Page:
Weather Forecast


UPDATE: Woodbury ice rinks also to be closed Monday

ST. PAUL -- City of Woodbury officials followed suit after Gov. Mark Dayton closed Minnesota's schools on Monday in anticipation of extreme temperatures.

Woodbury's InTouch email system announced that ice rinks and warming houses will be closed Monday "due to the forecasted dangerous weather conditions."

The announcement falls in line with Dayton's decision.

“The safety of Minnesota’s schoolchildren must be our first priority,” Dayton said. “I have made this decision to protect all our children from the dangerously cold temperatures now forecasted for next Monday. I encourage Minnesotans of all ages to exercise caution in these extreme weather conditions.”

The National Weather Service has issued blizzard warnings for northwestern Minnesota tonight into Saturday, with snow, freezing rain and sleet likely for much of the rest of the state. But the big blow comes Monday, when highs of 15 below zero to 20 below zero are expected across much of the state.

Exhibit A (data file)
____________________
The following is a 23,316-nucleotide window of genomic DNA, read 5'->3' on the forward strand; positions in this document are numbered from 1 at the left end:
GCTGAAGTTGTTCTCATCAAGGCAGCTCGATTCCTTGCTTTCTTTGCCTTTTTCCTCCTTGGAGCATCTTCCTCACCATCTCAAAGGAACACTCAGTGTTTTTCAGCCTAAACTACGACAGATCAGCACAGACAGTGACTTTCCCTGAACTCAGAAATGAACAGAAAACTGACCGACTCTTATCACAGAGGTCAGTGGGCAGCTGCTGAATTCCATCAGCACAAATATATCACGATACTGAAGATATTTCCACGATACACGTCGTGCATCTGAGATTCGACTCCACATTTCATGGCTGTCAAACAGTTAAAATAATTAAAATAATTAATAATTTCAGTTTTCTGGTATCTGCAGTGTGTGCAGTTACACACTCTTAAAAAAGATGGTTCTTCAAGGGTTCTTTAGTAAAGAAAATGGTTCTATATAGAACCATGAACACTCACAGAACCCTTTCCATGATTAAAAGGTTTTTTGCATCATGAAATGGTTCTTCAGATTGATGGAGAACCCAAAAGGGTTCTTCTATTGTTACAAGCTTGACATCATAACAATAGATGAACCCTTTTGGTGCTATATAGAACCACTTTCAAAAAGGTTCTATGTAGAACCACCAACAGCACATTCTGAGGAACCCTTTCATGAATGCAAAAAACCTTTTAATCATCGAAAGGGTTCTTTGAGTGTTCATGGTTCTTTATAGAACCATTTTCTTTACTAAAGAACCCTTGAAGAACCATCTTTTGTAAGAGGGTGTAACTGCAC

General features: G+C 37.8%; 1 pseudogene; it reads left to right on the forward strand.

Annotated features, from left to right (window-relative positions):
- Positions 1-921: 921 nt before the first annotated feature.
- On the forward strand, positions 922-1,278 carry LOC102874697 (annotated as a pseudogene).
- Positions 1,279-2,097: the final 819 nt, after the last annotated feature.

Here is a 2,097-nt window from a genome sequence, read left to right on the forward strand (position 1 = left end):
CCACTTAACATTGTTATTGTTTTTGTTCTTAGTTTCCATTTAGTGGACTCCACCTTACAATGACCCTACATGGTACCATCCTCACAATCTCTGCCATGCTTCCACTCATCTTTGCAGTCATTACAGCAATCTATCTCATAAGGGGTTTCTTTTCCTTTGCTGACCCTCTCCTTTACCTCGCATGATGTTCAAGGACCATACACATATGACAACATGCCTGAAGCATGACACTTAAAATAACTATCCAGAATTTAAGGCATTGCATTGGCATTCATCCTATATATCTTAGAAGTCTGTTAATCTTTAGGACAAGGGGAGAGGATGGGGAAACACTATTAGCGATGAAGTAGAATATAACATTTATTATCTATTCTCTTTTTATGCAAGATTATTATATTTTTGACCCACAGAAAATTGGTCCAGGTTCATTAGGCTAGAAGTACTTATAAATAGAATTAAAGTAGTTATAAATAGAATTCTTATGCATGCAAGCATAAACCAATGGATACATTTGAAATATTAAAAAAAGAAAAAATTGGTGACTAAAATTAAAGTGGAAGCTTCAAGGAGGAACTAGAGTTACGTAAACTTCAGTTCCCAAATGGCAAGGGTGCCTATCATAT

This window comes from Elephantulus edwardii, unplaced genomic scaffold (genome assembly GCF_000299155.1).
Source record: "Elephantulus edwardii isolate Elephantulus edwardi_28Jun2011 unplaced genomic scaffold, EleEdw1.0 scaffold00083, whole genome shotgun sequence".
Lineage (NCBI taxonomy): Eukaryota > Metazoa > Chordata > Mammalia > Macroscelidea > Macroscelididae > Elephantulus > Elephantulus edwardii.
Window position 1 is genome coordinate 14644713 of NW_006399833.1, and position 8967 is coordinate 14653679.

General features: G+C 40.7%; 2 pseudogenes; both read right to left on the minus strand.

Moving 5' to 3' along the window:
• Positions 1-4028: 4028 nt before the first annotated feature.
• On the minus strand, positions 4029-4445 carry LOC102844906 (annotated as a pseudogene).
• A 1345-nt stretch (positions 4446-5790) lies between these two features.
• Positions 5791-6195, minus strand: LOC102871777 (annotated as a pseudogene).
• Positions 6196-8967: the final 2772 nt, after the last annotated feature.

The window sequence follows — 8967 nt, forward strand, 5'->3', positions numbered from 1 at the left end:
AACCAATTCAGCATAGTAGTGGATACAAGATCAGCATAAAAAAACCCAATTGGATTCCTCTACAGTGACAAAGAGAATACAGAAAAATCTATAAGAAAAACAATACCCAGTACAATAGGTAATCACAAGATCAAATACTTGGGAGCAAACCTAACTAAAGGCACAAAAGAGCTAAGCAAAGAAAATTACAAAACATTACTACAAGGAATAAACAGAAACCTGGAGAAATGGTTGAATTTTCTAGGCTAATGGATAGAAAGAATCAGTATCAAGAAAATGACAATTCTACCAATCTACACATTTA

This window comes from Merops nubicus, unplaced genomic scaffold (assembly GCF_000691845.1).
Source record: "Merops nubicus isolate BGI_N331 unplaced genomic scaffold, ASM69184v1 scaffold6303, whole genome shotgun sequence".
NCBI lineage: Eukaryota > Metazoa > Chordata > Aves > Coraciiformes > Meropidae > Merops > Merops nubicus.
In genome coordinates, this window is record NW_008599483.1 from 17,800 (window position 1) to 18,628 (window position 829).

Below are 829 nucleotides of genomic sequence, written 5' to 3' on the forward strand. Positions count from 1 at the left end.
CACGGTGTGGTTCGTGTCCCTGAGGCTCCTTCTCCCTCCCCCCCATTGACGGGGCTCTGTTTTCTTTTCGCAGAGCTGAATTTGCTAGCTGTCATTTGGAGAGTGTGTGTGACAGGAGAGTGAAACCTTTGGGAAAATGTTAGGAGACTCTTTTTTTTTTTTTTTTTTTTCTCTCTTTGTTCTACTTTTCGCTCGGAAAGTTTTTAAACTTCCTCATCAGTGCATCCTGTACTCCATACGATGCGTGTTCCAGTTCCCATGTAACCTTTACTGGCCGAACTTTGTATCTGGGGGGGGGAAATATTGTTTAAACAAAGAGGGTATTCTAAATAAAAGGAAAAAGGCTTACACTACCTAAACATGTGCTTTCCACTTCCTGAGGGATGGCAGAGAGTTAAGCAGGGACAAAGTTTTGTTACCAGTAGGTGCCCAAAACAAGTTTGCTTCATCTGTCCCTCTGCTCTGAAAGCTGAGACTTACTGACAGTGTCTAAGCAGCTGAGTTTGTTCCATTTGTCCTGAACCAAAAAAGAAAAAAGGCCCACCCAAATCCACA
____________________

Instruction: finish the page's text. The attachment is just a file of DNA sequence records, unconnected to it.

Overnight lows early next week could tip as low as 30 below, which Dayton’s office reports will be the coldest temperatures in a decade.

The governor's office said the decision to close schools was announced today so school administrators, teachers and parents could make plans. The state Education Department reported it is coordinating with school districts throughout the day to notify the public about Monday’s school closings.

“Children's safety is always our top priority, and as a former superintendent, I know these are never easy calls,” Education Commissioner Brenda Cassellius said.

State law gives the governor authority to order schools to close.

Rochester school officials already had decided to close Monday, but most other schools were waiting to see updated forecasts.

School District 833 Communications Director Barb Brown said the district was determining Friday whether the Monday closure also would apply to staff.

Don Davis
Don Davis has been the Forum Communications Minnesota Capitol Bureau chief since 2001, covering state government and politics for two dozen newspapers in the state. Don also blogs at Capital Chatter on Areavoices.